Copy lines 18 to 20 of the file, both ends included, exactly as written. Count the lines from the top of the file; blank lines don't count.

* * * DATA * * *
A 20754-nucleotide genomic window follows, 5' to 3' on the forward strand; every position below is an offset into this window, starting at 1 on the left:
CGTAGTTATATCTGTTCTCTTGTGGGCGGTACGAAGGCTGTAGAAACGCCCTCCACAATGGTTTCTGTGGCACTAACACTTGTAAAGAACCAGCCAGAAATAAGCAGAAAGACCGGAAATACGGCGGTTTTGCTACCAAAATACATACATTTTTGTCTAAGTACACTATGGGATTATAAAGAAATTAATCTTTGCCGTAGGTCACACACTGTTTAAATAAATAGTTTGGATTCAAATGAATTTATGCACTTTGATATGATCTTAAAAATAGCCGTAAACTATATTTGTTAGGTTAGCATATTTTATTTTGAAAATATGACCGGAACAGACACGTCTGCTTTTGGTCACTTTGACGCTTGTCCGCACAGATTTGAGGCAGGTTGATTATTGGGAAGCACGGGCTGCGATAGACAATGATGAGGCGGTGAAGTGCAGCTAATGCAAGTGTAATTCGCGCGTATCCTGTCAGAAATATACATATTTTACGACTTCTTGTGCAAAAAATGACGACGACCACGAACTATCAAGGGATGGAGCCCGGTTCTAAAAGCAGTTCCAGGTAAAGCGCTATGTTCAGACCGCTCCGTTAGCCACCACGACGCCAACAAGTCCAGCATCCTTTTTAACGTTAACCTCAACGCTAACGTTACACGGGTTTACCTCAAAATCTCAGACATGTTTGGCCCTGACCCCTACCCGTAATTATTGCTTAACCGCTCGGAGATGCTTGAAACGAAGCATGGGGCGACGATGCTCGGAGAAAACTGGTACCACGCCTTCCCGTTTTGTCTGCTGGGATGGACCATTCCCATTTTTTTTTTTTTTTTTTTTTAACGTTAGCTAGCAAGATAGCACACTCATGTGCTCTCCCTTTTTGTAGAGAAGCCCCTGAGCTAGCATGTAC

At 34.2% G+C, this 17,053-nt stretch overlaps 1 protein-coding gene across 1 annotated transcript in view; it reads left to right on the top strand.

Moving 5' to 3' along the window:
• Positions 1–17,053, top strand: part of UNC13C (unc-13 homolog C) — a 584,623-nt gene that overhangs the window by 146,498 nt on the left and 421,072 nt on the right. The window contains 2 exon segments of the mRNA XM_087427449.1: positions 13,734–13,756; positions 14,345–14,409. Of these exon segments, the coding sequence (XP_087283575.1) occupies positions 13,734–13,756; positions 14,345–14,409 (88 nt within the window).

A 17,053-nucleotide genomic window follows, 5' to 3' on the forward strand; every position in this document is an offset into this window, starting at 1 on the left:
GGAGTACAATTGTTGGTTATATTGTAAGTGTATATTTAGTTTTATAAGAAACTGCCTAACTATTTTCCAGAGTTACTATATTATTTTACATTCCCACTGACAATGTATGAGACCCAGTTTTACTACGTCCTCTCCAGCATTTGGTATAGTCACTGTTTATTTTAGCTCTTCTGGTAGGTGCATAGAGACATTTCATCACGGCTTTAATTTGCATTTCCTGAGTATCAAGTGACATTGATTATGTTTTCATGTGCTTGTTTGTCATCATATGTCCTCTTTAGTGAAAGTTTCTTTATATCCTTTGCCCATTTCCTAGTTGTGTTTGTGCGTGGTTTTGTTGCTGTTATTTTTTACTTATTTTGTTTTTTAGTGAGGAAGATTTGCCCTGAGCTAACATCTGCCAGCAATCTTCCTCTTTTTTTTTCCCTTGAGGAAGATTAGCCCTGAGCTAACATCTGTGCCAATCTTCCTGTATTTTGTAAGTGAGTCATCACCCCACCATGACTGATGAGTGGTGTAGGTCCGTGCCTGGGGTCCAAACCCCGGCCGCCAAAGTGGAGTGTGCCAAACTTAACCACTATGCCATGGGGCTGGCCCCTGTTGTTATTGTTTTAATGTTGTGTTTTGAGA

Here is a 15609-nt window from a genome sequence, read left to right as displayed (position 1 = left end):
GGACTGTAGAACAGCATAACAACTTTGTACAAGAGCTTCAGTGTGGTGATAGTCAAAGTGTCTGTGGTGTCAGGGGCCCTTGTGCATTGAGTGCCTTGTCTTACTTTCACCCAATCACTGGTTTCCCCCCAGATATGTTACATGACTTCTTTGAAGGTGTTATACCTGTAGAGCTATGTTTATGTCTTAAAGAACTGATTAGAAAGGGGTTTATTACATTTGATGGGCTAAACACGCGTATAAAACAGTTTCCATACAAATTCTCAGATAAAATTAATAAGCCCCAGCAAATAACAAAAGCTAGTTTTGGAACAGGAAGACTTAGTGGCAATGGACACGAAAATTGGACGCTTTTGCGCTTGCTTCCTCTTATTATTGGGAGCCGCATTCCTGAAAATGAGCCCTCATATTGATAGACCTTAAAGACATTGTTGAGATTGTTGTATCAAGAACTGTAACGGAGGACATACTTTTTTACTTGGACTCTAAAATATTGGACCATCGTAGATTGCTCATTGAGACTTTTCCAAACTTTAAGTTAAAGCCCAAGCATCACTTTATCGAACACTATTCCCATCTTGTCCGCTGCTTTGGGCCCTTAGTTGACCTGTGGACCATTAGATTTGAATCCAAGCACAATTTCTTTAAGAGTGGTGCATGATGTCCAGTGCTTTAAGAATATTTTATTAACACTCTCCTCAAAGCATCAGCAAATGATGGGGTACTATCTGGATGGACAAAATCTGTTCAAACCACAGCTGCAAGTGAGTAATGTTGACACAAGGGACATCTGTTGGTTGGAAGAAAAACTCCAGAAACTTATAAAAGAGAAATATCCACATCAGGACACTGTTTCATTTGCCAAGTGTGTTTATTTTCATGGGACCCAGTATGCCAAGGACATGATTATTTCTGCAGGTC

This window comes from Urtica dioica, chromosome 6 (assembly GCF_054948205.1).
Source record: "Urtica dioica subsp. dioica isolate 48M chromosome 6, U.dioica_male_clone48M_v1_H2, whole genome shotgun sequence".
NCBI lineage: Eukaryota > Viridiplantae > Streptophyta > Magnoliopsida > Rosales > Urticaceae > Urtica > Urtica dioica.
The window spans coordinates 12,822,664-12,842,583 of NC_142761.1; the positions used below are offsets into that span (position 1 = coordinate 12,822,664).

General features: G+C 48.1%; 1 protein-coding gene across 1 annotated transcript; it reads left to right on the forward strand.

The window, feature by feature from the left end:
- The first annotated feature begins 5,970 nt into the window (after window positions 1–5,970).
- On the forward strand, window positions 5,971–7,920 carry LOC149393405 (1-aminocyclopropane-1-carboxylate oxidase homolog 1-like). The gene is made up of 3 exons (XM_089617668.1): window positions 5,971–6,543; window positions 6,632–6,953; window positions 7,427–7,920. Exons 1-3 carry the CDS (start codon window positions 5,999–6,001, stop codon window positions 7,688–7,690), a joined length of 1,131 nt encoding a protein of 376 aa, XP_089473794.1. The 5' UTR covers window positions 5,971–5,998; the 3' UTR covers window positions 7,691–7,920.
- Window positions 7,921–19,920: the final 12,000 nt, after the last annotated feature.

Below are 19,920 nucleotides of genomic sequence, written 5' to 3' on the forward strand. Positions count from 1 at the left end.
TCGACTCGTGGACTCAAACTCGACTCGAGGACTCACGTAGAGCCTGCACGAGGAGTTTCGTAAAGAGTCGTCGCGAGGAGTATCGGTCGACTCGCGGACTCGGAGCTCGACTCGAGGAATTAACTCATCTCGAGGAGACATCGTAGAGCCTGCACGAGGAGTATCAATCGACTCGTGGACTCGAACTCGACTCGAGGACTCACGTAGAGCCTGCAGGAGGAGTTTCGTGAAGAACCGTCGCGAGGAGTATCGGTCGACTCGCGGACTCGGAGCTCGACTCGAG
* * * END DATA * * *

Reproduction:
- Window positions 7,921–19,920: the final 12,000 nt, after the last annotated feature.

Below are 19,920 nucleotides of genomic sequence, written 5' to 3' on the forward strand. Positions count from 1 at the left end.
TCGACTCGTGGACTCAAACTCGACTCGAGGACTCACGTAGAGCCTGCACGAGGAGTTTCGTAAAGAGTCGTCGCGAGGAGTATCGGTCGACTCGCGGACTCGGAGCTCGACTCGAGGAATTAACTCATCTCGAGGAGACATCGTAGAGCCTGCACGAGGAGTATCAATCGACTCGTGGACTCGAACTCGACTCGAGGACTCACGTAGAGCCTGCAGGAGGAGTTTCGTGAAGAACCGTCGCGAGGAGTATCGGTCGACTCGCGGACTCGGAGCTCGACTCGAG